Lecture by Prof. Laura Anna Macor (Univ. of Verona)
Time & Location
About the Event
In 1748 the still unknown would-be pastor Johann Joachim Spalding (1714–1804) published a small work entitled Betrachtung über die Bestimmung des Menschen, wherein a fictional I embarks on a monologue with a view to discovering the aim of human existence and the behavior required in order to fulfil this aim. Spalding adopted a quite peculiar perspective for a future exponent of the Lutheran clergy – omitting any reference to the Bible, yet including explicit quotations from the Classics. In so doing, he opened the path for what turned out to be a new way of looking at religion, philosophy and their mutual relationship, and this is to be seen as the main reason for the immense success of the text across ten further enlarged and updated editions as well as a number of clandestine reprints and translations over the whole of the second half of the eighteenth century. Spalding’s little treatise crucially contributed to reshaping not only religion – well beyond the erudite and dogmatic controversies following the Reformation – but also philosophy – leading to the well-known popular trends of the late German Enlightenment, and finally to Kant’s primacy of practical reason.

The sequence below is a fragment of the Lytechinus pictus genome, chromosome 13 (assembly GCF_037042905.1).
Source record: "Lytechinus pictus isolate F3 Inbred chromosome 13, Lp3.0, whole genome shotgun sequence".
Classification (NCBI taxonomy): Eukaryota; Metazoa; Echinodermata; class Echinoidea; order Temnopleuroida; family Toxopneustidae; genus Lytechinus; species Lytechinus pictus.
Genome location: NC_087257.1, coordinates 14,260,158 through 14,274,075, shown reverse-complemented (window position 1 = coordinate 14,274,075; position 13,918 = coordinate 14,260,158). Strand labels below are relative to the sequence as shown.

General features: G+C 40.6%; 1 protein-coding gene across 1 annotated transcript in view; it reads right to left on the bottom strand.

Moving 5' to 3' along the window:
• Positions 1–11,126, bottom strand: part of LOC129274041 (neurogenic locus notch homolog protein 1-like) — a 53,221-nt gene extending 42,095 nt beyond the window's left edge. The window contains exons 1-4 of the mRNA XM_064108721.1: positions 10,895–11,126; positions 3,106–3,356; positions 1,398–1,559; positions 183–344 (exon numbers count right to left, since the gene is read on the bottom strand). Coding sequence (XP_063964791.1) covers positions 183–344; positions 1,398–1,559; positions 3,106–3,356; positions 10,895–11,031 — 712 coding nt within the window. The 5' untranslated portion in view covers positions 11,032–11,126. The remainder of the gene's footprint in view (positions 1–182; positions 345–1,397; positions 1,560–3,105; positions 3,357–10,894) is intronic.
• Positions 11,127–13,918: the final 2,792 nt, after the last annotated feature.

It is the purpose of this paper to reconstruct the genesis and sources of this unconventional approach, as well as vindicate it as a hitherto unacknowledged contribution to the long-standing and well-established tradition of “philosophy as a way of life”.
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